|Kingdom of Ava
|Capital||Sagaing, Pinya, Ava (Inwa)|
|-||Founding of Kingdom||April 1364|
|-||Forty Years' War||1385–1424|
|-||Holding on to vassals||1426–1480|
|-||Secession of vassals||1480–1527|
|-||Shan chiefs' rule||1527–1555|
|-||Fall of Kingdom||22 January 1555|
|History of Burma|
The Ava Kingdom (Burmese: အင်းဝခေတ်, pronounced: [ʔɪ́ɴwa̰ kʰɪʔ]) was the dominant kingdom that ruled upper Burma (Myanmar) from 1364 to 1555. Founded in 1364, the kingdom was the successor state to the petty kingdoms (Myinsaing– Pinya and Sagaing) that had ruled central Burma since the collapse of Pagan Empire in the late 13th century. Like the small kingdoms that preceded it, Ava was led by Burmanized Shan kings who claimed descent from Pagan kings.
The kingdom was founded by Thadominbya in 1364, following the collapse of Sagaing and Pinya kingdoms due to the Shan raids from the north. In its first years of existence, Ava, which viewed itself as the rightful successor to the Pagan Empire, tried to reassemble the former empire by waging constant wars against the Hanthawaddy Kingdom in the south, various Shan States in the north and east, and Arakan in the west. While it was able to pull Toungoo and peripheral Shan states (Kale, Mohnyin, Mogaung, Thibaw) into its fold at the peak of its power, it failed to reconquer the rest. The Forty Years' War (1385–1424) with Hanthawaddy left Ava exhausted. From the 1420s to early 1480s, Ava regularly faced rebellions in its vassal regions whenever a new Ava king came to power. In the 1480s and 1490s Prome in the south and Shan states in the north broke away, and Toungoo became as powerful as its nominal overlord Ava. In 1510, Toungoo also broke away.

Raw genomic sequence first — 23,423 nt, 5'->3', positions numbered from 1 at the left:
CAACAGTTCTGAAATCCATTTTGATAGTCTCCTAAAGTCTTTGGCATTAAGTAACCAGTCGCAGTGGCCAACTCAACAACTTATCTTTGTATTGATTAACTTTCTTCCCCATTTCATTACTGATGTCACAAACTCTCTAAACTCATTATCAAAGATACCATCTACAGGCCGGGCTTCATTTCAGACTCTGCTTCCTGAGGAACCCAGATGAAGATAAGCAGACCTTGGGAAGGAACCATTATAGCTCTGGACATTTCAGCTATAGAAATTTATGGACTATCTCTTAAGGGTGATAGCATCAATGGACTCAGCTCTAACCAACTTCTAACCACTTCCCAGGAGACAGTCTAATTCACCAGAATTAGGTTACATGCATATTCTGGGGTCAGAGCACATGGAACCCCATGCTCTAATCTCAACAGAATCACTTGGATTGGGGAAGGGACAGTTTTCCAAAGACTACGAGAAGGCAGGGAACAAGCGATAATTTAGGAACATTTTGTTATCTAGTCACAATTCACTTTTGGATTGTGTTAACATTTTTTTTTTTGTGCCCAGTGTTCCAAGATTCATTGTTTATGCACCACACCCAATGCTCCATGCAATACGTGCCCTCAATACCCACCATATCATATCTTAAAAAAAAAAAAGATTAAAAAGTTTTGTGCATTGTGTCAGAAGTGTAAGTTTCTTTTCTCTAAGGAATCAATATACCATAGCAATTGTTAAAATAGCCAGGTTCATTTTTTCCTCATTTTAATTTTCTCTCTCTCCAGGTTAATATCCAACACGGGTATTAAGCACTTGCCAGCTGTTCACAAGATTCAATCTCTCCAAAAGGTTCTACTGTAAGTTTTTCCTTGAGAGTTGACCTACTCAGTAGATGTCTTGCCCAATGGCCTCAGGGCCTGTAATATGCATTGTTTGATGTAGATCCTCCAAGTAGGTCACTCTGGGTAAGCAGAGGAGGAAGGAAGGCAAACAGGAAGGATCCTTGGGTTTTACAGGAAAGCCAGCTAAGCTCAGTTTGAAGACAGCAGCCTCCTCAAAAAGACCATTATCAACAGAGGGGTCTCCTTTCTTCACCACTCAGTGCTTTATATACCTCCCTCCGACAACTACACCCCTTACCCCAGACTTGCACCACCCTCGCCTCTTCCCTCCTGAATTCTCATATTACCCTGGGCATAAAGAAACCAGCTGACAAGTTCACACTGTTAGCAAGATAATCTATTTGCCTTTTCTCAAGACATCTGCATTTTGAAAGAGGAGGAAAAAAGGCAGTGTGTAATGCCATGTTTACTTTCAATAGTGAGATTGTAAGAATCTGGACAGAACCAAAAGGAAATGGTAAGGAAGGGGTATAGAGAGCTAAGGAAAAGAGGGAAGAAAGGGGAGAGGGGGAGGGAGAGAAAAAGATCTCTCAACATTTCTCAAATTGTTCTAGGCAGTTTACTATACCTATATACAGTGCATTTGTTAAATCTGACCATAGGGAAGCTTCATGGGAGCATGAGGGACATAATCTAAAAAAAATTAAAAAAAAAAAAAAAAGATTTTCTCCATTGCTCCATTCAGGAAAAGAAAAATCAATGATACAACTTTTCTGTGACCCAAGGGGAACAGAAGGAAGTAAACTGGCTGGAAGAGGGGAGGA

Ava was under intensified Shan raids for the first quarter of 16th century. In 1527, the Confederation of Shan States led by the state of Mohnyin in alliance with Prome sacked Ava. The Confederation placed nominal kings on the Ava throne, and ruled much of Upper Burma. As Prome was in alliance with the Confederation, only the tiny Toungoo in the southeastern corner east of the Bago Yoma mountain range remained as the last Burman holdout.
The Confederation's failure to snuff out Toungoo proved costly. Surrounded by hostile kingdoms, Toungoo took the initiative to consolidate its position, and defeated a much stronger Hanthawaddy in 1534–1541. When Toungoo turned to Prome, the Shans belatedly sent in their armies. Toungoo took Prome in 1542 and Pagan, just below Ava in 1544. In January 1555, King Bayinnaung conquered Ava, ending the city's role as the capital of Upper Burma for nearly two centuries.
- Htin Aung 1967: 84–103
- Phayre 1883: 63–75
- Phayre 1883: 100–101
- Harvey, G. E. (1925). History of Burma: From the Earliest Times to 10 March 1824. London: Frank Cass & Co. Ltd.
- Htin Aung, Maung (1967). A History of Burma. New York and London: Cambridge University Press.
- Phayre, Lt. Gen. Sir Arthur P. (1883). History of Burma (1967 ed.). London: Susil Gupta.